100% pure essential oils are usually steam-distilled plant essences, that is, the extracted and concentrated juices from flower petals, seeds, fruits, fruit skins, stems, leaves and/or roots.
I say 'usually' because there is the possibility of lax methodology or outright chicanery. What are sold as essential oils can be lab-made blends of scents in carrier oil. These will be cheap, and will not retain an intact scent after they are opened. Real, pure essential oils, if kept stoppered in a cool, dark place, will retain their scent for years with very little degradation.
Sometimes essential oils are blended with a carrier oil, like almond oil, and the essential oil, such as rose or oregano. This will happen because the 100% pure oil is either considered too strong (oregano) for the general public, or it is too expensive to produce (rose absolut). They are often labeled '100% pure' but you have to look closely to see the caveat '20% volume in a carrier oil', or similar. I consider this to be a questionable practice. Of course, blending strong pure essential oils with a carrier oil is a good idea, especially for use on the young, the elderly, or the infirm; this can be done by the informed user. Pre-diluting the oil prior to sale, while still exhibiting the large-print '100% pure' label, is misleading.
Essential oils do have actions upon the body, mind, emotions, and spirit. Tea tree oil is an excellent anti-bacterial and anti-fungal. Basil and Orange are very uplifting, and is used as an anti-depressant. Lemon is astringent and uplifting. Lavender helps heal skin, is calming, and will promote sleep.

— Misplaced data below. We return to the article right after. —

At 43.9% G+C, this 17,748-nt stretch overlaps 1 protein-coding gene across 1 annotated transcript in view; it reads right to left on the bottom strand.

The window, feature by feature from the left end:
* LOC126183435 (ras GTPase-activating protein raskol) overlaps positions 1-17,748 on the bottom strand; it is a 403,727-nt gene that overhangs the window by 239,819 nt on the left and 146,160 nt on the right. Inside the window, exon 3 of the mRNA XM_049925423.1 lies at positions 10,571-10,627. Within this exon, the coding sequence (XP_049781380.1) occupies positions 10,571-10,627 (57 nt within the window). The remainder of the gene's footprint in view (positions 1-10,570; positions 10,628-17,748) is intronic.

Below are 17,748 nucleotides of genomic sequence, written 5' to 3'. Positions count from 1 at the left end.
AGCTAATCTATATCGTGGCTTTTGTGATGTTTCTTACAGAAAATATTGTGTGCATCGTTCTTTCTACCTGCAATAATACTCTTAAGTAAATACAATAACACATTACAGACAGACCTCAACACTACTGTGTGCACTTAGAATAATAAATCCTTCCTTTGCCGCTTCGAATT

You can perform an experiment with any one of these oils to satisfy yourself that they work. Sprinkle a few drops of orange essential oil in a place used by someone who is often down or depressed. Notice if anything changes. Try a drop of lavender on the top of the head of an excited pet or a cranky baby. See if they settle. Use a drop of basil oil on your forehead before a test or exam. Record your experience.
I have an extensive collection of essential oils with which I have doctored myself and my family. My current favourite is 'Medieval Thieves' blend of cloves, lemon, cinnamon, eucalyptus and rosemary. A drop, rubbed between the hands, appears to provide anti-bacterial and anti-viral protection when handling money or shaking hands. Pure essential oils are an excellent adjunct to conventional medicine, and they are valuable on their own as a first line of defense.
Hope this provides a starting point for your research!